BY KEVIN BONESKE
The Oneida County Board doesn’t want the county returning state funds in the future because of a shortage of employees at the highway department.
Supervisors voted Tuesday in favor of a resolution authorizing the creation to two new full-time equipment operator positions, for which the majority of the costs associated with those positions would come from additional state funding.
County highway commissioner Freeman Bennett informed board members that though state funding the county receives for various maintenance projects has been increasing, the highway department presently doesn’t have enough workers to use all that funding.
“We simply don’t have the manpower to do it,” Bennett said.
He noted last year the county gave back $235,000 to the state Department of Transportation when the highway department didn’t have sufficient staff to use the additional state dollars.
The fiscal impact statement related to the two new “Grade Level G” equipment operator positions lists the annual wage and benefit costs totaling $121,666 at the “Step 1” level and increasing to $132,599 at Step 6.
When asked by Supervisor Bob Mott as to how much state revenue the county could generate with two additional employees whose annual wages and benefits total around $130,000, Bennett said he’d expect the county to be able to at least double that in state revenue.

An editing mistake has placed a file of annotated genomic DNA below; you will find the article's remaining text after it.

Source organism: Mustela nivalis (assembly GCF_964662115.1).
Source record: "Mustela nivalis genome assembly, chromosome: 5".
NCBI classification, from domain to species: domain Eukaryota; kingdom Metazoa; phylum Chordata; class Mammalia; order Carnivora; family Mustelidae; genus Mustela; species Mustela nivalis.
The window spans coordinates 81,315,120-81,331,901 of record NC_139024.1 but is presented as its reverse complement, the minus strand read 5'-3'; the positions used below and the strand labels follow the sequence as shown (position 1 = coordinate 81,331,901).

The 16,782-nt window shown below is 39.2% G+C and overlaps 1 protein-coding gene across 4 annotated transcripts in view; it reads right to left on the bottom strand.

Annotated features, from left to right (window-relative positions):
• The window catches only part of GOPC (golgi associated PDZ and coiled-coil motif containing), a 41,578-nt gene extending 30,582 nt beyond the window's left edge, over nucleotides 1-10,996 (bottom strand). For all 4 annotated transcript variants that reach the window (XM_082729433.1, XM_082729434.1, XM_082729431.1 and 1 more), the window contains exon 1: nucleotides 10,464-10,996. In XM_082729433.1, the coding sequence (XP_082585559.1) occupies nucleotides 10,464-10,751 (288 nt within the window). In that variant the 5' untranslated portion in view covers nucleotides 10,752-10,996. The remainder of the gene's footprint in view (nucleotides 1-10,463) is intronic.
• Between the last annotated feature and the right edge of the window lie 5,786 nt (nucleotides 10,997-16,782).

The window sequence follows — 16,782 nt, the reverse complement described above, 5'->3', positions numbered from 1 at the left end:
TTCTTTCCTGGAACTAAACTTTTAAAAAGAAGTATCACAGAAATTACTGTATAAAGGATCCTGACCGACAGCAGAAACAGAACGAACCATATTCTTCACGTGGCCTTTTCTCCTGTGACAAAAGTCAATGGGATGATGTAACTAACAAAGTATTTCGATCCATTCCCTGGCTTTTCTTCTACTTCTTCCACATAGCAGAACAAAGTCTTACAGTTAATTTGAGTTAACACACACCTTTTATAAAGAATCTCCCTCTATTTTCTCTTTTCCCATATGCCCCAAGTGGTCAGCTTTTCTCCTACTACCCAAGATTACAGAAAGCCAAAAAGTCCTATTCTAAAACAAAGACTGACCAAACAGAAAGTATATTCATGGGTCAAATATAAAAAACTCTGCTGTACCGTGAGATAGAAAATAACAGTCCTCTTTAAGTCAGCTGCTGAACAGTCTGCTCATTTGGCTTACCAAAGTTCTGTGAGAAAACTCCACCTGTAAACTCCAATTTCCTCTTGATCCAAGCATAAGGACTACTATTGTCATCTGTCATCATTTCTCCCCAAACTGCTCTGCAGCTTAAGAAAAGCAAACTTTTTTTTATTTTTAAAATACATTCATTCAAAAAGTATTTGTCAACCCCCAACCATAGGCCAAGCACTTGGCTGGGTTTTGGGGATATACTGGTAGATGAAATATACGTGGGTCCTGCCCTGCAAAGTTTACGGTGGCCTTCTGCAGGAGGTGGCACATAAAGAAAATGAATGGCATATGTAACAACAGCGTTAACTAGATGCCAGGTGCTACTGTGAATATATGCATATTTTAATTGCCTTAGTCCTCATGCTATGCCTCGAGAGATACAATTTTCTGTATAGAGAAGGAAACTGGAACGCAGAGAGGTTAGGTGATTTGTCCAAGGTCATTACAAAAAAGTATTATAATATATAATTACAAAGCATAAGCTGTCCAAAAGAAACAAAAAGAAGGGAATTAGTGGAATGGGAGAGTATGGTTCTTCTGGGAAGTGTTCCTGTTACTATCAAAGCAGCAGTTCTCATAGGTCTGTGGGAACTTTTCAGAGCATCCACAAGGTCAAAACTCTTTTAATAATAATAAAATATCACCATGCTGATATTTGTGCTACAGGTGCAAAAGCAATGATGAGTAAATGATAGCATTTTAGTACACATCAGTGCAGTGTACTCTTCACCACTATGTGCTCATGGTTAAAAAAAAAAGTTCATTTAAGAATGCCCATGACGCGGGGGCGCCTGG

Supervisor Scott Holewinski of Sugar Camp said the additional employees would also help boost morale in the highway department by having more people available to cover for those who would be on vacation.
Supervisors also approved the purchase of a new patrol truck for the highway department at a cost not to exceed $250,000. Freeman said the tandem-axle truck would be able to be used for both snow plowing and hauling asphalt. He also noted the county has 17 snow plow routes and plans to replace one truck per year.
A 40-acre parcel in the town of Lynne will become county forestland following board approval of purchasing the property for $63,000. County forest director John Bilogan said the privately-owned property that the county was able to purchase is surrounded by county forestland and has hardwood trees that he estimates would generate a minimum of $15,000 for the county in timber sales.
The resolution backed by the board calls for the county to purchase the land with money out of the general fund, though supervisors hope some of that cost could subsequently be covered by state grant money.
ASSISTANT FACILITIES DIRECTOR
Supervisors approved an increase in salary for the presently vacant assistant facilities director position to reflect the additional responsibilities for that job, which has expanded to include the building occupied by the Tri-County Human Service Center.
The “Grade Level K1” assistant facilities director position will now have an annual salary ranging from $47,065 at the “Step 1” level to $64,547 at Step 14. The action by the board increases the annual salary for that position by more than $3,000, according to the fiscal impact statement.